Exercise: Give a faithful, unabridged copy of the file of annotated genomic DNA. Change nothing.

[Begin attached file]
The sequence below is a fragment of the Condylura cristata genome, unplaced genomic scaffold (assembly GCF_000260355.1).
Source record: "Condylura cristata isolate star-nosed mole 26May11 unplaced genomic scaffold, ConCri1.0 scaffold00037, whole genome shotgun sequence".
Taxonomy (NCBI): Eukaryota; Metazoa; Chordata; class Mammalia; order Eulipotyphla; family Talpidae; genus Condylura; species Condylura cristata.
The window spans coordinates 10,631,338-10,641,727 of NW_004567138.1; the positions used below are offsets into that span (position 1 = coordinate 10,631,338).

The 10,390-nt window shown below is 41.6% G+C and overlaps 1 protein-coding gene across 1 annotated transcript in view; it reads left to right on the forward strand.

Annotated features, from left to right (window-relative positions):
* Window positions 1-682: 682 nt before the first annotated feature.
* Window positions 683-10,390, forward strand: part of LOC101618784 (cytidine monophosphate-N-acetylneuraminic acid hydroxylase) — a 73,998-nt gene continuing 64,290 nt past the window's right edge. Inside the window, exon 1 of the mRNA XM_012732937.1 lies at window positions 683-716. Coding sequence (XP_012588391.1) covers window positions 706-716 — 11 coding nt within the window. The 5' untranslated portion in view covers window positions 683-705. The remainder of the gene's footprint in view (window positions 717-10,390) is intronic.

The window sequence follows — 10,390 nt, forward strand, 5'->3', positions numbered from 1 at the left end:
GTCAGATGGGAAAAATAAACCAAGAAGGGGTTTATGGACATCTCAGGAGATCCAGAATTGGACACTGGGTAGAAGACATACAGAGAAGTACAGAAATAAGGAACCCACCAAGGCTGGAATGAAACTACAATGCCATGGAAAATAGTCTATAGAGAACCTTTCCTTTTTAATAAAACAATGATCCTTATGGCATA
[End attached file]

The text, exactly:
The sequence below is a fragment of the Condylura cristata genome, unplaced genomic scaffold (assembly GCF_000260355.1).
Source record: "Condylura cristata isolate star-nosed mole 26May11 unplaced genomic scaffold, ConCri1.0 scaffold00037, whole genome shotgun sequence".
Taxonomy (NCBI): Eukaryota; Metazoa; Chordata; class Mammalia; order Eulipotyphla; family Talpidae; genus Condylura; species Condylura cristata.
The window spans coordinates 10,631,338-10,641,727 of NW_004567138.1; the positions used below are offsets into that span (position 1 = coordinate 10,631,338).

The 10,390-nt window shown below is 41.6% G+C and overlaps 1 protein-coding gene across 1 annotated transcript in view; it reads left to right on the forward strand.

Annotated features, from left to right (window-relative positions):
* Window positions 1-682: 682 nt before the first annotated feature.
* Window positions 683-10,390, forward strand: part of LOC101618784 (cytidine monophosphate-N-acetylneuraminic acid hydroxylase) — a 73,998-nt gene continuing 64,290 nt past the window's right edge. Inside the window, exon 1 of the mRNA XM_012732937.1 lies at window positions 683-716. Coding sequence (XP_012588391.1) covers window positions 706-716 — 11 coding nt within the window. The 5' untranslated portion in view covers window positions 683-705. The remainder of the gene's footprint in view (window positions 717-10,390) is intronic.

The window sequence follows — 10,390 nt, forward strand, 5'->3', positions numbered from 1 at the left end:
GTCAGATGGGAAAAATAAACCAAGAAGGGGTTTATGGACATCTCAGGAGATCCAGAATTGGACACTGGGTAGAAGACATACAGAGAAGTACAGAAATAAGGAACCCACCAAGGCTGGAATGAAACTACAATGCCATGGAAAATAGTCTATAGAGAACCTTTCCTTTTTAATAAAACAATGATCCTTATGGCATA